In the swirl that is March Madness, not all the winners end up in the Final Four:
Winner: Tom Crean. On Dec. 2, after Indiana lost 94-74 at Duke in the proverbial game that wasn’t that close, the Hoosiers stood 5-3. Crean’s coaching seat may as well have been a blast furnace.
So it was a rather remarkable coaching achievement that saw Crean and Indiana’s season end at 27-8 in the Sweet 16 — after winning a Big Ten regular-season title and beating Kentucky in the NCAA Tournament.
For all the scorn Crean takes on ‘UK basketball Twitter,’ he has been an NCAA tourney “Cat killer.”
At Marquette and Indiana, Crean is 3-1 against Kentucky in the Big Dance with one victory over each of the past three UK coaches — Tubby Smith (2003), Billy Gillispie (2008) and John Calipari (2016).
Crean has beaten UK when it was the No. 1 overall seed in the NCAA Tournament and riding a 26-game winning streak (2003, albeit with Kentucky’s best player, Keith Bogans, hobbled by a badly sprained ankle). He’s now beaten UK when it was a trendy Final Four pick with the best backcourt (Tyler Ulis and Jamal Murray) in the country.
After falling to East Regional No. 1 seed North Carolina on Friday night, what Crean has not yet been able to do is get Indiana past the round of 16. He’s 0-3 in regional semifinals.
Amazingly, tradition-rich IU has advanced to the Elite Eight only once since 1993 — Mike Davis’ unexpected run to the 2002 NCAA title game.
Loser: Bill Self. No. 1 seed Kansas lost a gut-wrencher to No. 2 seed Villanova in the South Regional finals in Louisville on Saturday. No disgrace in that. However, it was the continuation of a troubling trend for the Jayhawks and their coach.
Since winning the 2008 NCAA championship as a No. 1 seed — thanks, largely, to a late-game Memphis collapse in the finals — Kansas has entered the NCAA tourney four times as a No. 1 seed: 2010, 2011, 2013, 2016.
The Rock, Chalk, Jayhawkers have not made the Final Four in any of those years.
Self is the poster coach for the fickle nature of the one-and-done NCAA Tournament.
In addition to the 2008 national championship, he led the No. 2 seed Jayhawks to the NCAA title game in 2012 before falling to Anthony Davis and Kentucky.
Yet in 13 years as Kansas coach, Self has lost in regional finals four times and failed to make it out of the first weekend five times.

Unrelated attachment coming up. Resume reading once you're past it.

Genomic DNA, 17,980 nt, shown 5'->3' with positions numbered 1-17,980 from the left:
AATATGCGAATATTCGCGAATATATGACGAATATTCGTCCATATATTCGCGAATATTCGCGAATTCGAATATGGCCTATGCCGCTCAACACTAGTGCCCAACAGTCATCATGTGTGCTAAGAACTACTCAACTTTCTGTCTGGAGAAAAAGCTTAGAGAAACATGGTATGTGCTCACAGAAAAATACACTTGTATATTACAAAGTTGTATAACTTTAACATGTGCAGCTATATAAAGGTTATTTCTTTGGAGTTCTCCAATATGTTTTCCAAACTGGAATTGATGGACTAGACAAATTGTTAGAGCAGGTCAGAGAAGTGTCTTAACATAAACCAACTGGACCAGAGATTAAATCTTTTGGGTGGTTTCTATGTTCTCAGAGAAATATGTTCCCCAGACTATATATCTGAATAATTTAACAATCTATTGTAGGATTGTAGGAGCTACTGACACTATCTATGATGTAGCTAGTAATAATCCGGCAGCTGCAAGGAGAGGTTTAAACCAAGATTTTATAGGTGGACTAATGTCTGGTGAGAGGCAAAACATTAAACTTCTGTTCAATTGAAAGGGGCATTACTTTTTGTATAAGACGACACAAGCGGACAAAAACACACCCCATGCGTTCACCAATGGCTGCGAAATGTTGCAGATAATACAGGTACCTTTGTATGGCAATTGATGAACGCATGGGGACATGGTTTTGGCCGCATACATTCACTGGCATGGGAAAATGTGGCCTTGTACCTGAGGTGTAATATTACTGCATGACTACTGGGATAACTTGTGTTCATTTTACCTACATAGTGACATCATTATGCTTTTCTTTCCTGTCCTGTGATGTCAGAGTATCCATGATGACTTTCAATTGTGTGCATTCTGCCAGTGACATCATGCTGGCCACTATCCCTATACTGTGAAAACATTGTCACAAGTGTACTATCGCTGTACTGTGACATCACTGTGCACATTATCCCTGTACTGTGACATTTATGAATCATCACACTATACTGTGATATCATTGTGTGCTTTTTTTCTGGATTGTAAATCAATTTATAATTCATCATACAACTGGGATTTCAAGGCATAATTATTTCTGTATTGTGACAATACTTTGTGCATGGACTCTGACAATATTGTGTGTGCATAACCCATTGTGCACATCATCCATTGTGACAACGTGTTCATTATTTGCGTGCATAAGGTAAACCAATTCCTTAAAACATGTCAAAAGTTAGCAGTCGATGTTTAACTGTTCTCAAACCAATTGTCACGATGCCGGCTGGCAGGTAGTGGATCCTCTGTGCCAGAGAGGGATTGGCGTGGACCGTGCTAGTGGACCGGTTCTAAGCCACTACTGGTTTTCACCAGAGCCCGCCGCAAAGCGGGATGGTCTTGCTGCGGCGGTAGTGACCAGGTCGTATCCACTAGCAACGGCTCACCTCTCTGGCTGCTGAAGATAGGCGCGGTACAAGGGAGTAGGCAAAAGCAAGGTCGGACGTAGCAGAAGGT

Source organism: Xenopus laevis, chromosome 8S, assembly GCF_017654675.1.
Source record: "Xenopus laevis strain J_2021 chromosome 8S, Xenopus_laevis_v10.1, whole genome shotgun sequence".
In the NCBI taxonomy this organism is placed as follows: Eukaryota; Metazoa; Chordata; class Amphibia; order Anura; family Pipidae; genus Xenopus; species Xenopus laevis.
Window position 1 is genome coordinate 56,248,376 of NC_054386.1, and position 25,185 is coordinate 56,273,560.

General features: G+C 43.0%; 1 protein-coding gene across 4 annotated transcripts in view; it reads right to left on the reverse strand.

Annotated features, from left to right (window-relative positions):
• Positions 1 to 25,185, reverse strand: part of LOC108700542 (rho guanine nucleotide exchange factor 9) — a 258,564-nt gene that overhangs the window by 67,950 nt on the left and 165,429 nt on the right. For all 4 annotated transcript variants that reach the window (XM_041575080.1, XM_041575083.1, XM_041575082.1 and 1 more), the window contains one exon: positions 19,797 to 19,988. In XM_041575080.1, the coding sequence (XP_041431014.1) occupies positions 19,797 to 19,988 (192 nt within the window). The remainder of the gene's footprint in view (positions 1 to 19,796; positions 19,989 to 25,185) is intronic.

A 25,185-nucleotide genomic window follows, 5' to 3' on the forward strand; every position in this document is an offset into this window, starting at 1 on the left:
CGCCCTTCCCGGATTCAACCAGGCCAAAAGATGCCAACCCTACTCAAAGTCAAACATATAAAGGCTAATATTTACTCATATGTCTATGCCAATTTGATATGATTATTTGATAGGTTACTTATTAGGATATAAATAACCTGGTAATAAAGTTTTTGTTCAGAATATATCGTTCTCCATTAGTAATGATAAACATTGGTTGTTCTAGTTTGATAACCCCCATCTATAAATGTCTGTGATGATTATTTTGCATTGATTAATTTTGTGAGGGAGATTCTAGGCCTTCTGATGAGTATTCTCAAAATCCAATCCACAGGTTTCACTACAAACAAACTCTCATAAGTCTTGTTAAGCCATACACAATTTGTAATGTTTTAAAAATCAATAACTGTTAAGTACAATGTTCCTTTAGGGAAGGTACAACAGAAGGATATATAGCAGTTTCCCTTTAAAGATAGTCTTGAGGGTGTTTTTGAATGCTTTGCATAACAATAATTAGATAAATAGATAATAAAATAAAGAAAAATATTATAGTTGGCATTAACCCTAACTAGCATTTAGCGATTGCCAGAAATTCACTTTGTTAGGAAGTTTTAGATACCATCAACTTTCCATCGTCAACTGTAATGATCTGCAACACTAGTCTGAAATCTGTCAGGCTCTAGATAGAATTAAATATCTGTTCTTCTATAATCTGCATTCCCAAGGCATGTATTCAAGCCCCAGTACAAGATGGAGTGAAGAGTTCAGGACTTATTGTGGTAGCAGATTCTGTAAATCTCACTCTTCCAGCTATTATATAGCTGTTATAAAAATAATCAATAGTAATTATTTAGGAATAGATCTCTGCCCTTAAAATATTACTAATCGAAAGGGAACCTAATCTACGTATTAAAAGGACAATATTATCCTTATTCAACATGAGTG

Under Self, Kansas has won or shared 12 straight Big 12 regular-season championships. That is one of the most impressive feats in 21st century college sports.
Self might be the best regular-season coach in the country. He may also be the most underachieving NCAA Tournament coach.
Winner(s): Roy Williams and Jim Boeheim. One coach’s program (Boeheim’s) has already been punished (in part) for academic fraud. The other coach’s program (Williams) is still under (an interminable) NCAA investigation for the same.
Yet, having each reached the Final Four, North Carolina’s Williams and Syracuse’s Boeheim should be smiling like The Cheshire Cat this weekend in Houston.
Loser: Mark Emmert. It’s going to be fun, in a perverse way, to watch the NCAA and its president squirm through the “Cheaters’ Ball” of a national semifinal between North Carolina and Syracuse.
Winner: The ACC. Atlantic Coast Conference teams are 18-5 in the NCAA Tournament. With North Carolina and Syracuse facing off in a national semifinal, the ACC is guaranteed a team in the national championship game.
Is it a coincidence the ACC has two teams either under or recently under NCAA investigation in the Final Four and had a third team, Louisville, self-impose a post-season ban because it, too, is under scrutiny over alleged cheating?
Loser: Mike Krzyzewski. The Duke coach had no business scolding Oregon’s Dillon Brooks for hitting a deep three-pointer — and celebrating it — at the end of the shot clock in the final seconds of the Ducks’ 82-68 spanking of the Blue Devils in the round of 16.
In games that are clearly decided, it’s become custom as a matter of sportsmanship to take a shot-clock violation when the impending victor has the ball for a final possession but can’t run out the game clock.
Krzyzewski reprimanded Brooks for violating the unwritten code in the post-game handshake line, then made the incident a far bigger deal by misleading the media about what he said to the Oregon player when asked in the postgame news conference.
Once audio of the encounter emerged, Krzyzewski apologized to Oregon.
Had Coach K taken the question in the news conference over what he said to Brooks as his chance to apologize, he could have saved himself some over-the-top, national-level, media grief.